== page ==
Masri’s flight took him to Dubai, Turkey, Egypt, Italy and fi­nally Ger­many, where he ar­rived in early 2013. He im­plores that the de­tails of his trau­matic jour­ney from Egypt to Italy not be printed: “It was be­yond hell, man, that’s all that needs to be said.” From Italy he set out over­land for Swe­den (“I’d been told we had a good chance to work there”) but was stopped by po­lice while trav­el­ling on a lo­cal bus near the north­east­ern Ger­man city of Ro­s­tock.

Granted po­lit­i­cal asy­lum, his next two years in Ro­s­tock would prove ex­cru­ci­at­ingly silent: “I couldn’t find my power within,” Masri ex­plains of his time in the gritty port city, which was the cen­tral stage for Ger­many’s 1992 anti-im­mi­grant ri­ots.

“I’d lost my home. I’d lost fam­ily and friends. I was de­pressed and alone. I lost my voice.”

Masri is a stag­ger­ing statis­tic: one of the more than nearly 2.5 mil­lion refugees who have sought asy­lum in the EU in the past three years, the largest pro­por­tion in Ger­many. In 2013 the coun­try of­fi­cially over­took the US in refugee ap­pli­ca­tions — fu­elled by the Syr­ian ex­o­dus — even­tu­ally prompt­ing Chan­cel­lor An­gela Merkel last year to tem­po­rar­ily waive the Dublin Reg­u­la­tion and ef­fec­tively open the coun­try’s doors to more than one mil­lion asy­lum­seek­ers, largely from war-torn Mid­dle East­ern and African na­tions. It would prove an act of mass com­pas­sion that, while wound­ing her do­mes­ti­cally with the rise of the anti-im­mi­grant Al­ter­na­tive for Ger­many party in re­cent state elec­tions, has none­the­less rewired the coun­try’s cul­tural land­scape for good.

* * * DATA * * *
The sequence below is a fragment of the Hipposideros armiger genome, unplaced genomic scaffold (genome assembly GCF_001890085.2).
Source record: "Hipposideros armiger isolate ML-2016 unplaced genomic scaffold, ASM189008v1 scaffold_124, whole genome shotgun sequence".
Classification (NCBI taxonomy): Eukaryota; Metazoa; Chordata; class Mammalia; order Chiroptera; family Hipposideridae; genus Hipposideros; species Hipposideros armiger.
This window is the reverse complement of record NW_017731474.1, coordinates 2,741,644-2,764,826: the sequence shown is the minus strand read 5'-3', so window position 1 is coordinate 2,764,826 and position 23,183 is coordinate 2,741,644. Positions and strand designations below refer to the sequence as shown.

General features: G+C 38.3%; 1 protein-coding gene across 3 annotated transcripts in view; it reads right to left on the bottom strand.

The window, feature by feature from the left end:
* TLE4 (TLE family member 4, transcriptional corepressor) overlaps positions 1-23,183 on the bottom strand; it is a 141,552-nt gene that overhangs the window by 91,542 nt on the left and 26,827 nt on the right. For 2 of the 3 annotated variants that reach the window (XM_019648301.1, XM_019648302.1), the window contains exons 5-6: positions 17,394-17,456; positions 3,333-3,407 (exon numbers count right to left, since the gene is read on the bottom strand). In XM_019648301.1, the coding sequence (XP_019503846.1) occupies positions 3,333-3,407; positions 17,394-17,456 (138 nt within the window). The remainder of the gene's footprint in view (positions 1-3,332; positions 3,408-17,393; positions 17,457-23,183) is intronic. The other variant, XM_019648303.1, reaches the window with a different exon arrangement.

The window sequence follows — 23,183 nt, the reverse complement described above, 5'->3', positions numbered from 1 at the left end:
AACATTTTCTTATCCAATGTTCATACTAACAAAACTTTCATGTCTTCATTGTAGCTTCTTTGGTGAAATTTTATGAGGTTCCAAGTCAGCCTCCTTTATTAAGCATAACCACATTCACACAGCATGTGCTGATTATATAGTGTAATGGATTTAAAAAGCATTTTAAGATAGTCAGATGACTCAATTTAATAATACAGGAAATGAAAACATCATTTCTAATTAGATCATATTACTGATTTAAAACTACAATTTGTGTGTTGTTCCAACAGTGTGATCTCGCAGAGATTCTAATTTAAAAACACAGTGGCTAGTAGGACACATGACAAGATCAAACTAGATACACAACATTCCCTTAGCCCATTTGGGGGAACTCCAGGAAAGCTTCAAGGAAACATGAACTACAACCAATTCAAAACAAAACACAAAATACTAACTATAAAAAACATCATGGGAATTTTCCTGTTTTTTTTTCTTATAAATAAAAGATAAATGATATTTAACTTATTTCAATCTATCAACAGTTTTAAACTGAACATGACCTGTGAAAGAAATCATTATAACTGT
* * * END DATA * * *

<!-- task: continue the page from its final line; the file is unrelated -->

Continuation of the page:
I meet 34-year-old Masri at a cafe in cen­tral Cologne — his home since late last year, and the city where he hopes to re­build his life and ca­reer. He barely re­sem­bles the in­tim­i­dat­ing char­ac­ter in the press pho­to­graphs — a stocky and unas­sum­ing man, con­stantly and need­lessly apol­o­gis­ing for both his nos­tal­gic anec­dotes of life in Aleppo (“There was no city like it any­where in the world”) and his English (“I learnt it from Ice Cube”).

In Jan­uary he re­leased his first Mur­der Eyez sin­gle in years, Syr­ian Speech — a vit­ri­olic ri­poste de­nounc­ing Arab lead­ers and in­ter­na­tional agents with self-serv­ing agen­das in Syria: “They are all trad­ing our souls,” he ad­mon­ishes

Ira­nian-born pub­lisher Mad­jid Mohit